A Black Businesswoman in China: Don’t Skimp on Business Cards (Part 2)
If you read my earlier post, you know I am offering a window into China and its business culture by relating my findings from my three-week business travels in Shanghai, Beijing and Hong Kong. It was a great experience as I met with a variety of companies and experienced the culture and the people directly – without tour guides or chauffeurs.
One of the first things that any good cultural guide will share about doing business in China is the importance of business cards. Business cards in the United States are important. However, in China, they are critical. You receive and give cards with two hands prior to any business meeting and lay them out in front of you during the discussion. (You lead with your two thumbs to give the cards out. I learned to use my third and fourth fingers when receiving the cards as if I were dealing playing cards). Several meetings actually started by spending time reading and reviewing the information on the business cards thoroughly before we began the discussion.
While many companies understand Westerners do not place a premium on business card exchanges, I recommend that you do your homework before you leave. Travel with twice the amount of cards you anticipate you’ll need. I tucked them into several places in my luggage, which became invaluable for many of the informal discussions and introductions. They are also lifesavers when speaking to someone who cannot understand your American accent and you need to refer to the written word. (That was critical for meeting gatekeepers and receptionists.)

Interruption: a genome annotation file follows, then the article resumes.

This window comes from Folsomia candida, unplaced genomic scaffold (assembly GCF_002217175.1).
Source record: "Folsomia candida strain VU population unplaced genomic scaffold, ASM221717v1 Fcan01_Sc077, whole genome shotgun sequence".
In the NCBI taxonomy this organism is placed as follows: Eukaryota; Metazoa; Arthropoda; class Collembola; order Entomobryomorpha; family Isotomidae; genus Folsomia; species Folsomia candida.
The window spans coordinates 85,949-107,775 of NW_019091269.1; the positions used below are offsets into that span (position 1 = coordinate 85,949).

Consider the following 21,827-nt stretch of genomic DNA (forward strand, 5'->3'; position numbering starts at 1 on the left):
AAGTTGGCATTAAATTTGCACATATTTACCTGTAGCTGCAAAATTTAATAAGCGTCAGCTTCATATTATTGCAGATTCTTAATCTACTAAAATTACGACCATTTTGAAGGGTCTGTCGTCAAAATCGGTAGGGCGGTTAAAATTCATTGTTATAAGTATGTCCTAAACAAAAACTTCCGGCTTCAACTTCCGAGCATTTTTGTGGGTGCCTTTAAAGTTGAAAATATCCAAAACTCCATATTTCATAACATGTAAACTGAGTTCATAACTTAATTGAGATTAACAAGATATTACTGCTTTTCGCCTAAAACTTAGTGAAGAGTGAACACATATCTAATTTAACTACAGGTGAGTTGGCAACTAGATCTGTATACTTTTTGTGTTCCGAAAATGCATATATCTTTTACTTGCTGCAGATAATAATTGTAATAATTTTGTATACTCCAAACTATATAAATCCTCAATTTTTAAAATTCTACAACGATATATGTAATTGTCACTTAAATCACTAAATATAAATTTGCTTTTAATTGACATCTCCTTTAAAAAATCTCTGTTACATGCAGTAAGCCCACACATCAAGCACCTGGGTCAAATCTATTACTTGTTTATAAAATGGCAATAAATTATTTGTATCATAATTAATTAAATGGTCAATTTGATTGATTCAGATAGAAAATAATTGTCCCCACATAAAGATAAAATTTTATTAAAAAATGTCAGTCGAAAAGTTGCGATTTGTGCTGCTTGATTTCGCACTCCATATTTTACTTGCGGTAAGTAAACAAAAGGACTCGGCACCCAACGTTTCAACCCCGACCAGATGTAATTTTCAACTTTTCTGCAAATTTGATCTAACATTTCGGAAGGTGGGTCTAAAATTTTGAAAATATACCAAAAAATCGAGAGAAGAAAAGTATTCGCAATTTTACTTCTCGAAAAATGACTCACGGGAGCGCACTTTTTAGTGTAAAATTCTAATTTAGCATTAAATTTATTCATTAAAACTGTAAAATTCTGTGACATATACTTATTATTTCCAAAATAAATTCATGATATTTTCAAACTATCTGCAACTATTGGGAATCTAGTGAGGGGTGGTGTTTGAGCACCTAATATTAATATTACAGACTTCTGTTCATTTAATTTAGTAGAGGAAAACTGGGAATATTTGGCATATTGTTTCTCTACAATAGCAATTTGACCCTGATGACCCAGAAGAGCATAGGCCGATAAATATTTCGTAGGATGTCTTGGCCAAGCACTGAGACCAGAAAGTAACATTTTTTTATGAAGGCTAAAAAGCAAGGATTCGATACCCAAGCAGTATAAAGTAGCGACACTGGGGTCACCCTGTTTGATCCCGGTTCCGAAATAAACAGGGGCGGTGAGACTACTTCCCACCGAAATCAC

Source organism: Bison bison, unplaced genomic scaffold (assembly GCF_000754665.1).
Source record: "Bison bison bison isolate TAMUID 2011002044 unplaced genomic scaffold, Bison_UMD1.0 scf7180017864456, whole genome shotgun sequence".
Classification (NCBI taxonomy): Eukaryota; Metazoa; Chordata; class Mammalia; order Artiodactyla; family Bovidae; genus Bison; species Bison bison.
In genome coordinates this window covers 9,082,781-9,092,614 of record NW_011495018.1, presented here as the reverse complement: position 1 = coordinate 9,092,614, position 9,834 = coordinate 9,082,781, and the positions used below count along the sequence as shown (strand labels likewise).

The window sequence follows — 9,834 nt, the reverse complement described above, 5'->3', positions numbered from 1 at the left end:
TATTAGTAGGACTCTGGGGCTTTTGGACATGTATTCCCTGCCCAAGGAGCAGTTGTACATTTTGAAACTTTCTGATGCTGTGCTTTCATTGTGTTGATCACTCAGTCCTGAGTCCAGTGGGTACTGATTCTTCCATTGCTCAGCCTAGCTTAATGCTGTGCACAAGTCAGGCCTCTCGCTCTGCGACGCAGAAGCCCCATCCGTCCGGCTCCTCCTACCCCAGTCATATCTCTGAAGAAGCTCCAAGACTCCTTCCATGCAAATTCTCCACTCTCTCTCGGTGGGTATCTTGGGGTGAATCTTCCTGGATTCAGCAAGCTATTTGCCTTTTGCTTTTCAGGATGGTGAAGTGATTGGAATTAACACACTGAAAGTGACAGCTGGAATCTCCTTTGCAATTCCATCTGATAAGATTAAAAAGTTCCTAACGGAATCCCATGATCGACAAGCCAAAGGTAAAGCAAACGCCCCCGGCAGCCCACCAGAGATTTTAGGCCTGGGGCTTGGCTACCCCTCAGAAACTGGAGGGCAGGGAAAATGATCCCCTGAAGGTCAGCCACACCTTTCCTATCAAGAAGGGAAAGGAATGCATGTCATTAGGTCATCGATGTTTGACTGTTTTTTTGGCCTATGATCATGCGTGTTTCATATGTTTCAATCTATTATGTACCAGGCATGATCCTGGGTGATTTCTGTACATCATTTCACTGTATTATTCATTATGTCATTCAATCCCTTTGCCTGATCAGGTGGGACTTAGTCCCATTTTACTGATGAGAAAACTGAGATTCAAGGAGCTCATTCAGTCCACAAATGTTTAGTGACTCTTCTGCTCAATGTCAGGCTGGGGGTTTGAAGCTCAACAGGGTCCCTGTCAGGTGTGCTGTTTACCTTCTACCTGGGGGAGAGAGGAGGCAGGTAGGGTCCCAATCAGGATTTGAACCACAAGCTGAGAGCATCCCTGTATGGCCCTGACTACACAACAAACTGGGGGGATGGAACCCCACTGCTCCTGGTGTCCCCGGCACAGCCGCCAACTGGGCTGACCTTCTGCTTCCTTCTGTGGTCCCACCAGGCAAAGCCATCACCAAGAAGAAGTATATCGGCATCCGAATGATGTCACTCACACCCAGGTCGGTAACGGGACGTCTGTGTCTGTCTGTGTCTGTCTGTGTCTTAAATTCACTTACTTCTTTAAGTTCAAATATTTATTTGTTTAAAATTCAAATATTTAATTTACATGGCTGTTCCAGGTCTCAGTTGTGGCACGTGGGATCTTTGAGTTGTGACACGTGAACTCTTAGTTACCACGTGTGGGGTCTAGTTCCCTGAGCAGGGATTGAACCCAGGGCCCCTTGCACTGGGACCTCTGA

In addition, if you can, have your cards printed in Mandarin, Cantonese or other Chinese dialect before you leave the States. (I used the translation services of the Columbia University Tutoring and Translating Agency.) Doing this will demonstrate your willingness to understand their culture. (And it was pretty cool to see my name in Mandarin!)
If you are interested in exploring this aspect of Chinese culture further, consider having your name engraved on chop. Chop are equivalent to American/Western signature stamps or digital signatures and provide proof of authenticity. It makes for a great souvenir of your travels in China.
Have you had any experiences with business card etiquette in China that could add to this post? Please feel free to post your comments.
As we continue this series, my next post will discuss the importance of language in Chinese business culture. How fluent do you need to be and how can you improve your language skills quickly?
A Black Businesswoman in China: Traveling as a Foreigner
Malla Haridat, the founder and CEO of New Designs for Life, is a nationally recognized expert in the specialized field of entrepreneurship education and has trained over 1,000 students. She has traveled extensively throughout the United States working in partnership with companies developing creative solutions for entrepreneurs and intrapreneurs. A dynamic thinker, strategist, and speaker, Malla now works with a wide variety of organizations applying her creative talents to the challenges of business transformation. Her company was awarded the 2005 New York City Small Business Award of the Year by New York Mayor Michael Bloomberg and has been featured in publications like The New York Times and on Martha Stewart Radio.